It’s sort of an answer record to an answer record. Or maybe it’s the last act in a trilogy. Whatever you want to call it, “Ronnie And Neil” by Drive-By Truckers is part of a continuum of rock songs that deal with the rich, complicated history of the American South and the way that history is represented.
To properly understand the song, it’s important to know the history of the songs that preceded it. The story begins in 1970, when Neil Young, a Canadian, wrote the song “Southern Man,” which castigated racist elements in the South.
That didn’t sit all that well with Ronnie Van Zant and the members of Lynyrd Skynyrd, who responded with 1974’s “Sweet Home Alabama.” Van Zant name-checks Young and his song in that Top 10 hit, hinting that a true “Southern Man” doesn’t really need Neil’s point of view anyway.
All of that back-and-forth served as the impetus for Drive-By Truckers breakthrough 2001 concept album Southern Rock Opera. As Truckers’ frontman Patterson Hood told the Birmingham News at the time of the album’s release, “It’s about growing up in the South and people’s misconceptions of that. You know, thinking everyone here is like George Wallace, and the TV footage of police dogs and the schoolhouse steps. But there was the whole Muscle Shoals music scene going on at the same time, with white musicians backing up people like Aretha Franklin and Wilson Pickett.”
“Ronnie And Neil” is, in many ways, the linchpin of that album, a song which examines how outsiders’ perception of the South is often influenced by pop culture representations that are far removed from reality. And yet Hood clearly shows his admiration for Young and Van Zant and their willingness to have an opinion and take on difficult topics in song.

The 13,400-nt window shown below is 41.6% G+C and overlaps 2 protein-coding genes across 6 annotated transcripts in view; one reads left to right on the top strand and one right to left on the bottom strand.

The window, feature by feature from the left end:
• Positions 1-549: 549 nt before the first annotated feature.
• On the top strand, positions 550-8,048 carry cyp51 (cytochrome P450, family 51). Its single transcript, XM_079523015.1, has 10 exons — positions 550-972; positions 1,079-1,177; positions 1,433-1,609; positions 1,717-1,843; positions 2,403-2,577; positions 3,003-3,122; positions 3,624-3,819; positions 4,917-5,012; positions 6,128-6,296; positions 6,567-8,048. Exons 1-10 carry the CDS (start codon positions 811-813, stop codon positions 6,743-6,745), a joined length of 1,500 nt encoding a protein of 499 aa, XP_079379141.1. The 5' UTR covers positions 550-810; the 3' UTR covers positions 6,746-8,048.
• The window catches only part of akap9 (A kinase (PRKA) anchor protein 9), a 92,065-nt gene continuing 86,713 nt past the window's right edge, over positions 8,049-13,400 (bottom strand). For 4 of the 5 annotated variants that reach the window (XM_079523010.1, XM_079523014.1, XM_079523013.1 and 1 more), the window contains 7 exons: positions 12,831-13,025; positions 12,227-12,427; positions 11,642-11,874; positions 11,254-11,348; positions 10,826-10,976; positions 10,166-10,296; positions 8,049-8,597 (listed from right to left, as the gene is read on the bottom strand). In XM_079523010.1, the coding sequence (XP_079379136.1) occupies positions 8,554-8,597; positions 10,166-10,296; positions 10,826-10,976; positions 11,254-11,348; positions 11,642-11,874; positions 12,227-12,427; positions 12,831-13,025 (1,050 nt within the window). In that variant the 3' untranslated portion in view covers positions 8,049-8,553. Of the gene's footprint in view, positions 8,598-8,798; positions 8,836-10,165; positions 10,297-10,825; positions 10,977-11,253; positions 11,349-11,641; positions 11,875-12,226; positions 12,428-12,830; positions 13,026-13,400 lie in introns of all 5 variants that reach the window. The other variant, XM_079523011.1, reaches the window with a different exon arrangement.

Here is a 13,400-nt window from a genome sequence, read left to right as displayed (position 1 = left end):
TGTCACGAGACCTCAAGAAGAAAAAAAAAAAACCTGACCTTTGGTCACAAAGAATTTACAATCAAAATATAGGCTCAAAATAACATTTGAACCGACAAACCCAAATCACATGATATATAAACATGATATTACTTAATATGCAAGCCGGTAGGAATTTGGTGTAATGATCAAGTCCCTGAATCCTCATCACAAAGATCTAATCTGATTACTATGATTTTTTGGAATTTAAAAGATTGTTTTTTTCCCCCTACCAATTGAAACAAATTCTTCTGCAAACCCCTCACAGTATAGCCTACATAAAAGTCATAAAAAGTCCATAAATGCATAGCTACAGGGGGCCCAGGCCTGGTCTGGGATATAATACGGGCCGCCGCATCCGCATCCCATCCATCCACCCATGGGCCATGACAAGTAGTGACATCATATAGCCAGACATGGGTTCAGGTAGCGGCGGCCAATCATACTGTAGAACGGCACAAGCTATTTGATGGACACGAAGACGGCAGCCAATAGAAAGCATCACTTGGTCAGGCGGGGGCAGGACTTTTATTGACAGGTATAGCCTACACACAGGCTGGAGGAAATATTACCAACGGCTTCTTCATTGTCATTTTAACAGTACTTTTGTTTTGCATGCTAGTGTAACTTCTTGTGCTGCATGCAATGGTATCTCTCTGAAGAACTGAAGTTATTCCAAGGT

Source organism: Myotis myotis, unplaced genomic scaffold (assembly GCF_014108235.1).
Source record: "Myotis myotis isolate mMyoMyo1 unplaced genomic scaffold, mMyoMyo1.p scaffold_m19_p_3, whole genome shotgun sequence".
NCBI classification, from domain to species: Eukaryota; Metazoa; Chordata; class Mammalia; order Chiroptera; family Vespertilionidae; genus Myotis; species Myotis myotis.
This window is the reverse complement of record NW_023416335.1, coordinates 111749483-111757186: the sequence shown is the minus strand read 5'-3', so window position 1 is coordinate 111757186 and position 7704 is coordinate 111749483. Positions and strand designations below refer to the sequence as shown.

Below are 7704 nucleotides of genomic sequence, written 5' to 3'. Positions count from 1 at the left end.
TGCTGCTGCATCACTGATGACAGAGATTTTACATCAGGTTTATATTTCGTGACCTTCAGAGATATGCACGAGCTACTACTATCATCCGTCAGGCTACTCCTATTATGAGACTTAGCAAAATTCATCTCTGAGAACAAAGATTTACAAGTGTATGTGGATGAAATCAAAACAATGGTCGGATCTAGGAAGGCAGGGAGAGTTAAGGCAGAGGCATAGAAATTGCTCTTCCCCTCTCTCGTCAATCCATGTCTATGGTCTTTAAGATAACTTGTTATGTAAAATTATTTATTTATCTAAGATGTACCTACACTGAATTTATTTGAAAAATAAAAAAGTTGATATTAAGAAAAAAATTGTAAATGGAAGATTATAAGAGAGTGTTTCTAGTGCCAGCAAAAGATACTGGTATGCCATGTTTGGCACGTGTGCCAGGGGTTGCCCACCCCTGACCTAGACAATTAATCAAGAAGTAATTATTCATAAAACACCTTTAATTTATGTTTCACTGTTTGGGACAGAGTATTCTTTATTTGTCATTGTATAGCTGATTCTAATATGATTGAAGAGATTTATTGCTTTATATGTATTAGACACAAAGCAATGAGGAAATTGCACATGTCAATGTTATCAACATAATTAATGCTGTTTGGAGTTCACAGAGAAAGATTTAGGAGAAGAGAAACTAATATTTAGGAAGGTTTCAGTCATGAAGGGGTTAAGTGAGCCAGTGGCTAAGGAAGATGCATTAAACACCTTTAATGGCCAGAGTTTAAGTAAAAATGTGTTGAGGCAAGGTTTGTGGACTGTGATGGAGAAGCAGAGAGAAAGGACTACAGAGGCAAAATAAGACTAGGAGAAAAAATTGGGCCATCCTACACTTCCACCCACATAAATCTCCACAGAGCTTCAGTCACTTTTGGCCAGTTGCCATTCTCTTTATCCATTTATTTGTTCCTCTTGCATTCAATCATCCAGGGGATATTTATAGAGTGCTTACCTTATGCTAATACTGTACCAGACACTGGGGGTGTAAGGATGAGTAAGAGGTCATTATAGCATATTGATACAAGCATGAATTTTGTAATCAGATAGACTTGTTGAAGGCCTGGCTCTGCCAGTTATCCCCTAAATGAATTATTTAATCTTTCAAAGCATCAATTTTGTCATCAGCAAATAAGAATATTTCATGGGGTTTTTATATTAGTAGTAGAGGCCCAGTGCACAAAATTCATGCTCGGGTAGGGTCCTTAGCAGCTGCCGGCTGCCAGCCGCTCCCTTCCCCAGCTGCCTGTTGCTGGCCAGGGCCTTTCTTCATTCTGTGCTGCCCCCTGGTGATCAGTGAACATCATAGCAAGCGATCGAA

Hood clearly learned from their examples, as he fearlessly makes his own points regardless of what the rock legends might have said. “’Southern Man’ and ‘Alabama’ certainly told some truth,” Hood sings amidst the Truckers’ crunching guitar attack. “But there were a lot of good folks down here and Neil Young wasn’t around.”
As for Skynyrd, Hood details how they utilized the legendary Muscle Shoals rhythm section in much the same way that Franklin and Pickett once did. He also intimates that Young and Van Zant didn’t hold a grudge because their similarities were ultimately much greater than their differences, as the chorus makes plain: “Ronnie and Neil, Ronnie and Neil/Rock stars today ain’t half as real.”
Fans of the Drive-By Truckers would beg to differ though, because the band’s impeccable authenticity makes them worthy torch-bearers of the Southern rock tradition. Maybe somewhere down the road somebody will write their own answer to “Ronnie And Neil,” because it’s only fitting that this proud tradition continue.